今日の臨床サポート

伝染性膿痂疹

著者: 上蓑義典 慶應義塾大学医学部 臨床検査医学

監修: 上原由紀 聖路加国際病院 臨床検査科/感染症科

著者校正/監修レビュー済:2021/07/07
患者向け説明資料

概要・推奨   

  1. 膿痂疹に対し外用抗菌薬を使用することは強く推奨される(推奨度1)
  1. 外用薬としてムピロシンまたはフシジン酸の使用推奨される(推奨度1)
  1. 膿や滲出液のおよびグラム染色起炎菌同定のため可能であれば推奨される(推奨度2
  1. 閲覧にはご契約が必要となります。閲覧にはご契約が必要となり
  1. 閲覧にはご契約が必要となります。閲覧にはご契約が必要となります。閲覧にはご契約が必要となります。閲覧には
薬剤監修について:
オーダー内の薬剤用量は日本医科大学付属病院 薬剤部 部長 伊勢雄也 以下、林太祐、渡邉裕次、井ノ口岳洋、梅田将光による疑義照会のプロセスを実施、疑義照会の対象については著者の方による再確認を実施しております。
※薬剤中分類、用法、同効薬、診療報酬は、エルゼビアが独自に作成した薬剤情報であり、
著者により作成された情報ではありません。
尚、用法は添付文書より、同効薬は、薬剤師監修のもとで作成しております。
※薬剤情報の(適外/適内/⽤量内/⽤量外/㊜)等の表記は、エルゼビアジャパン編集部によって記載日時にレセプトチェックソフトなどで確認し作成しております。ただし、これらの記載は、実際の保険適用の査定において保険適用及び保険適用外と判断されることを保証するものではありません。また、検査薬、輸液、血液製剤、全身麻酔薬、抗癌剤等の薬剤は保険適用の記載の一部を割愛させていただいています。
(詳細はこちらを参照)
著者のCOI(Conflicts of Interest)開示:
上蓑義典 : 特に申告事項無し[2021年]
監修:上原由紀 : 特に申告事項無し[2021年]

改訂のポイント:
  1. 培養およびグラム染色の有用性に関する推奨を変更した。

病態、疫学、診察

疾患情報  
  1. 伝染性膿痂疹とは、黄色ブドウ球菌または連鎖球菌が皮膚の浅層に感染し、水疱あるいは膿疱を来す皮膚の化膿性疾患である。膿痂疹の診断は、皮膚所見から臨床的になされる。
  1. 膿痂疹には非水疱性と水疱性の2種類がある。
 
非水疱性膿痂疹

口唇周囲や鼻唇溝周囲に認められるような小丘疹から始まり、右口角に認められるような周囲に紅斑を伴う小水疱を形成し、さらにその後、左口角に認められるような黄色痂皮を形成する。

出典

img1:  Clinical Dermatology(5th Edition)
 
 
 
水疱性膿痂疹

小水疱を形成した後、画像中に2カ所存在するような弛緩性水疱を形成する。その後は、それが破綻し画像中に認められる茶色痂皮を伴う病変となる。

出典

img1:  Clinical Dermatology(5th Edition)
 
 
 
  1. 非水疱性膿痂疹は丘疹から始まり、その後、周囲に紅斑を伴う小水疱を形成し、さらにその後、表面に黄色の痂皮を形成する。
  1. 水疱性膿痂疹では小水疱が形成され、その後、黄色の漿液を内包する弛緩性水疱が形成される。それが破綻すると茶色の薄い痂皮が形成される。
  1. 接触皮膚炎との鑑別が問題となるが、膿痂疹では発疹に痛みがあることが特徴となる。
  1. 細菌学的検査は起炎菌の推定に有用である。
 
問診・診察のポイント  
  1. 周囲の膿痂疹罹患者の存在を確認する。

これより先の閲覧には個人契約のトライアルまたはお申込みが必要です。

最新のエビデンスに基づいた二次文献データベース「今日の臨床サポート」。
常時アップデートされており、最新のエビデンスを各分野のエキスパートが豊富な図表や処方・検査例を交えて分かりやすく解説。日常臨床で遭遇するほぼ全ての症状・疾患から薬剤・検査情報まで瞬時に検索可能です。

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文献 

著者: Dennis L Stevens, Alan L Bisno, Henry F Chambers, E Dale Everett, Patchen Dellinger, Ellie J C Goldstein, Sherwood L Gorbach, Jan V Hirschmann, Edward L Kaplan, Jose G Montoya, James C Wade, Infectious Diseases Society of America
雑誌名: Clin Infect Dis. 2005 Nov 15;41(10):1373-406. doi: 10.1086/497143. Epub 2005 Oct 14.
Abstract/Text
PMID 16231249  Clin Infect Dis. 2005 Nov 15;41(10):1373-406. doi: 10.1・・・
著者: Sander Koning, Renske van der Sande, Arianne P Verhagen, Lisette W A van Suijlekom-Smit, Andrew D Morris, Christopher C Butler, Marjolein Berger, Johannes C van der Wouden
雑誌名: Cochrane Database Syst Rev. 2012 Jan 18;1:CD003261. doi: 10.1002/14651858.CD003261.pub3. Epub 2012 Jan 18.
Abstract/Text BACKGROUND: Impetigo is a common, superficial bacterial skin infection, which is most frequently encountered in children. There is no generally agreed standard therapy, and guidelines for treatment differ widely. Treatment options include many different oral and topical antibiotics as well as disinfectants. This is an updated version of the original review published in 2003.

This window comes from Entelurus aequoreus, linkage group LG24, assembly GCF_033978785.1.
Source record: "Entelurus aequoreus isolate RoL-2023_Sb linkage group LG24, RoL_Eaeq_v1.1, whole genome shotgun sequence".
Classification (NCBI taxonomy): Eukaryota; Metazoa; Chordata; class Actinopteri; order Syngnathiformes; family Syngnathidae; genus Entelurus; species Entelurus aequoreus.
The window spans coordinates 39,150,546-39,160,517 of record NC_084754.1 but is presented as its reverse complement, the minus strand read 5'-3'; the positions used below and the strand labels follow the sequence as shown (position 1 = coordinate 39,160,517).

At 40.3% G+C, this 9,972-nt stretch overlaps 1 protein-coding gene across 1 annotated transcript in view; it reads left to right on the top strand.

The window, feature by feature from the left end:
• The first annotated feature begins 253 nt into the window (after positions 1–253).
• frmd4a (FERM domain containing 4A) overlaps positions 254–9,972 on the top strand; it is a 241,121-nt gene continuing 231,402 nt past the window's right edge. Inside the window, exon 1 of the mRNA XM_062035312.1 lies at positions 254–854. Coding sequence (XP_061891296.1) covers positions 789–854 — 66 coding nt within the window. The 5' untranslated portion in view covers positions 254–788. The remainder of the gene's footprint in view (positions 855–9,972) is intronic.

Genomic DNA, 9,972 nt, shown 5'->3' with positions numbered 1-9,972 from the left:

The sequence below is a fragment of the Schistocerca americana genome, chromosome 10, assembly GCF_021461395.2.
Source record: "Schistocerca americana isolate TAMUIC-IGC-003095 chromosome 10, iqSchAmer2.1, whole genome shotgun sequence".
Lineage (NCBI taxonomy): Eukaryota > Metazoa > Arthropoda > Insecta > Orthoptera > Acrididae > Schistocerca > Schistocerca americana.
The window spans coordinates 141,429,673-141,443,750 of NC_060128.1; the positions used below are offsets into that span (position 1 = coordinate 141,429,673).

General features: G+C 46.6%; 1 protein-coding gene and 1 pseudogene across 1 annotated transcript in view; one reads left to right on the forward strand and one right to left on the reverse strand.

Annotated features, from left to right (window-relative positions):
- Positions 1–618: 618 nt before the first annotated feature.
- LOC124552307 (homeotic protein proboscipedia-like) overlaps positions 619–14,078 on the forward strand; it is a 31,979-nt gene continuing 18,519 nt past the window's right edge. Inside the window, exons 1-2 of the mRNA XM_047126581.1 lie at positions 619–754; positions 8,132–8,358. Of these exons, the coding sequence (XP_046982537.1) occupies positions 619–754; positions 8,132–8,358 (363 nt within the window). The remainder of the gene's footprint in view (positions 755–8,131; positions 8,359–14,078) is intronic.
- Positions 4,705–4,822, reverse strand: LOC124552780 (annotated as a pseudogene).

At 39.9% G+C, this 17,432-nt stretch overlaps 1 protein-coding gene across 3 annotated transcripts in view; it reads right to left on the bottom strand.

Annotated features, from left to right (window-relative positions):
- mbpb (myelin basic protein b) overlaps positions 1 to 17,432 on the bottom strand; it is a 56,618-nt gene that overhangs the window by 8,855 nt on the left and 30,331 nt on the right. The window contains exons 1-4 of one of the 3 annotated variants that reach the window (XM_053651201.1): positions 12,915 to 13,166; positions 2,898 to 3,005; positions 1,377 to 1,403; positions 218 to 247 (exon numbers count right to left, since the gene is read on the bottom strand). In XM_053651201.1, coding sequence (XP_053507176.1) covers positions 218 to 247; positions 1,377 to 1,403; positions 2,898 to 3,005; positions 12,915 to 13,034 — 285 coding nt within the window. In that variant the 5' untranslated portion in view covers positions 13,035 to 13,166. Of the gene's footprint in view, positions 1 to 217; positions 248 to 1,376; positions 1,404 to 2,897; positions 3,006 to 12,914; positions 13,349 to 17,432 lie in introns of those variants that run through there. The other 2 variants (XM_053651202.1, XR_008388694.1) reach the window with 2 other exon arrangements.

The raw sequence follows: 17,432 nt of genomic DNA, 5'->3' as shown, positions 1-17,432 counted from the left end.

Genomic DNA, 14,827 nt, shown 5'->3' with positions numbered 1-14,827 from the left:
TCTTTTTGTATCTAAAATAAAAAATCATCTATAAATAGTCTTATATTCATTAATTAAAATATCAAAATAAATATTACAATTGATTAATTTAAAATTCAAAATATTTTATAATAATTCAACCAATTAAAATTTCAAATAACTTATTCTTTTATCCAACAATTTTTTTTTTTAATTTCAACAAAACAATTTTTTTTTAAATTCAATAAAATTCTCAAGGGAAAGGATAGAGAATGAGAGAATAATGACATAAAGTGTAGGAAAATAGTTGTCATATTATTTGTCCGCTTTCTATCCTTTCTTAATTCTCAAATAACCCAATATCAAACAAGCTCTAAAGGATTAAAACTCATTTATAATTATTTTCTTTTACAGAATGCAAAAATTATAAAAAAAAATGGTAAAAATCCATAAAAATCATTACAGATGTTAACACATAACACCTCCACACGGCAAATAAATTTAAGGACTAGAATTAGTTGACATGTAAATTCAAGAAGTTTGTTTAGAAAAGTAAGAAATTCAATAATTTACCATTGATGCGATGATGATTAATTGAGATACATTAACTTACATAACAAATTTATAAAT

OBJECTIVES: To assess the effects of treatments for impetigo, including non-pharmacological interventions and 'waiting for natural resolution'.
SEARCH METHODS: We updated our searches of the following databases to July 2010: the Cochrane Skin Group Specialised Register, the Cochrane Central Register of Controlled Trials (CENTRAL), MEDLINE (from 2005), EMBASE (from 2007), and LILACS (from 1982). We also searched online trials registries for ongoing trials, and we handsearched the reference lists of new studies found in the updated search.
SELECTION CRITERIA: Randomised controlled trials of treatments for non-bullous, bullous, primary, and secondary impetigo.
DATA COLLECTION AND ANALYSIS: Two independent authors undertook all steps in data collection. We performed quality assessments and data collection in two separate stages.
MAIN RESULTS: We included 57 trials in the first version of this review. For this update 1 of those trials was excluded and 12 new trials were added. The total number of included trials was, thus, 68, with 5578 participants, reporting on 50 different treatments, including placebo. Most trials were in primary impetigo or did not specify this.For many of the items that were assessed for risk of bias, most studies did not provide enough information. Fifteen studies reported blinding of participants and outcome assessors.Topical antibiotic treatment showed better cure rates than placebo (pooled risk ratio (RR) 2. 24, 95% confidence interval (CI) 1.61 to 3.13) in 6 studies with 575 participants. In 4 studies with 440 participants, there was no clear evidence that either of the most commonly studied topical antibiotics (mupirocin and fusidic acid) was more effective than the other (RR 1.03, 95% CI 0.95 to 1.11).In 10 studies with 581 participants, topical mupirocin was shown to be slightly superior to oral erythromycin (pooled RR 1.07, 95% CI 1.01 to 1.13). There were no significant differences in cure rates from treatment with topical versus other oral antibiotics. There were, however, differences in the outcome from treatment with different oral antibiotics: penicillin was inferior to erythromycin, in 2 studies with 79 participants (pooled RR 1.29, 95% CI 1.07 to 1.56), and cloxacillin, in 2 studies with 166 participants (pooled RR 1.59, 95% CI 1.21 to 2.08).There was a lack of evidence for the benefit of using disinfectant solutions. When 2 studies with 292 participants were pooled, topical antibiotics were significantly better than disinfecting treatments (RR 1.15, 95% CI 1.01 to 1.32).The reported number of side-effects was low, and most of these were mild. Side-effects were more common for oral antibiotic treatment compared to topical treatment. Gastrointestinal effects accounted for most of the difference.Worldwide, bacteria causing impetigo show growing resistance rates for commonly used antibiotics. For a newly developed topical treatment, retapamulin, no resistance has yet been reported.